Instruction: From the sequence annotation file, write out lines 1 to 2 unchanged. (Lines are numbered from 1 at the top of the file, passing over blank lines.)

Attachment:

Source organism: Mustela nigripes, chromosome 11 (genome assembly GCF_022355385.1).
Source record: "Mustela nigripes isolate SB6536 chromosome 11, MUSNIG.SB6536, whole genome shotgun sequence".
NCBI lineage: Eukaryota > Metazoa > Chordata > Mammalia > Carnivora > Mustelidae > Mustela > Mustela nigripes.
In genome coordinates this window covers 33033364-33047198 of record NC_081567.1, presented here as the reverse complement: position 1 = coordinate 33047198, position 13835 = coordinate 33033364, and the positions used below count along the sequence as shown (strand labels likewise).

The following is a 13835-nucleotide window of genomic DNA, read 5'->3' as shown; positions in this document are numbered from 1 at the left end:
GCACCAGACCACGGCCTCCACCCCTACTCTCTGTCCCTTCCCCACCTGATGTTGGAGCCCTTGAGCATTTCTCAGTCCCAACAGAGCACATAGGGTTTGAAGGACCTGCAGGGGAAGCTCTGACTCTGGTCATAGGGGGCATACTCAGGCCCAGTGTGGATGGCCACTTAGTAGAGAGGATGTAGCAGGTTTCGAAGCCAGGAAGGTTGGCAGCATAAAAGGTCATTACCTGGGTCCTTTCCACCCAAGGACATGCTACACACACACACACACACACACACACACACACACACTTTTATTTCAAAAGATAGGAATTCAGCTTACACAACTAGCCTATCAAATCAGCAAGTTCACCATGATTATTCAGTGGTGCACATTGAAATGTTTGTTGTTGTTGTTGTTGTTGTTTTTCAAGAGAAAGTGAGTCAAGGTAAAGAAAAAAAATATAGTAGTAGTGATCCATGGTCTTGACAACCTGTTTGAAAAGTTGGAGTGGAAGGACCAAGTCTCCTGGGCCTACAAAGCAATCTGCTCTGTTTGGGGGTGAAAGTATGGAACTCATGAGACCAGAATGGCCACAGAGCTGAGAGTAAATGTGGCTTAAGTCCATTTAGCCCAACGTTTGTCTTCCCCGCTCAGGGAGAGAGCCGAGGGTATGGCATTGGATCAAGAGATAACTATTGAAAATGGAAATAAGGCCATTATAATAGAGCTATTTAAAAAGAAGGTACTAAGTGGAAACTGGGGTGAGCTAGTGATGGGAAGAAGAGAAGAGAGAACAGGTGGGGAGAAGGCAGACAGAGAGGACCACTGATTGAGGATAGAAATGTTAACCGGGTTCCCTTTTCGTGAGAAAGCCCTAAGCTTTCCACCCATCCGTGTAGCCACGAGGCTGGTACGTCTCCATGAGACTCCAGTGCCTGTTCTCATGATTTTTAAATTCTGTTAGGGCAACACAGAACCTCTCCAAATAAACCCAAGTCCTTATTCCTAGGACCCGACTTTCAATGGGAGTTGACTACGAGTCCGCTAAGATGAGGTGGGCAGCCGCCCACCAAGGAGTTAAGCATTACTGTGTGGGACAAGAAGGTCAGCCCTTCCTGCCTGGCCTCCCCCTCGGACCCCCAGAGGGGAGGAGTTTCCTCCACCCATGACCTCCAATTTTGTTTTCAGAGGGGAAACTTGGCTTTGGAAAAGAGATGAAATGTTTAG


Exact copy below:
Source organism: Mustela nigripes, chromosome 11 (genome assembly GCF_022355385.1).
Source record: "Mustela nigripes isolate SB6536 chromosome 11, MUSNIG.SB6536, whole genome shotgun sequence".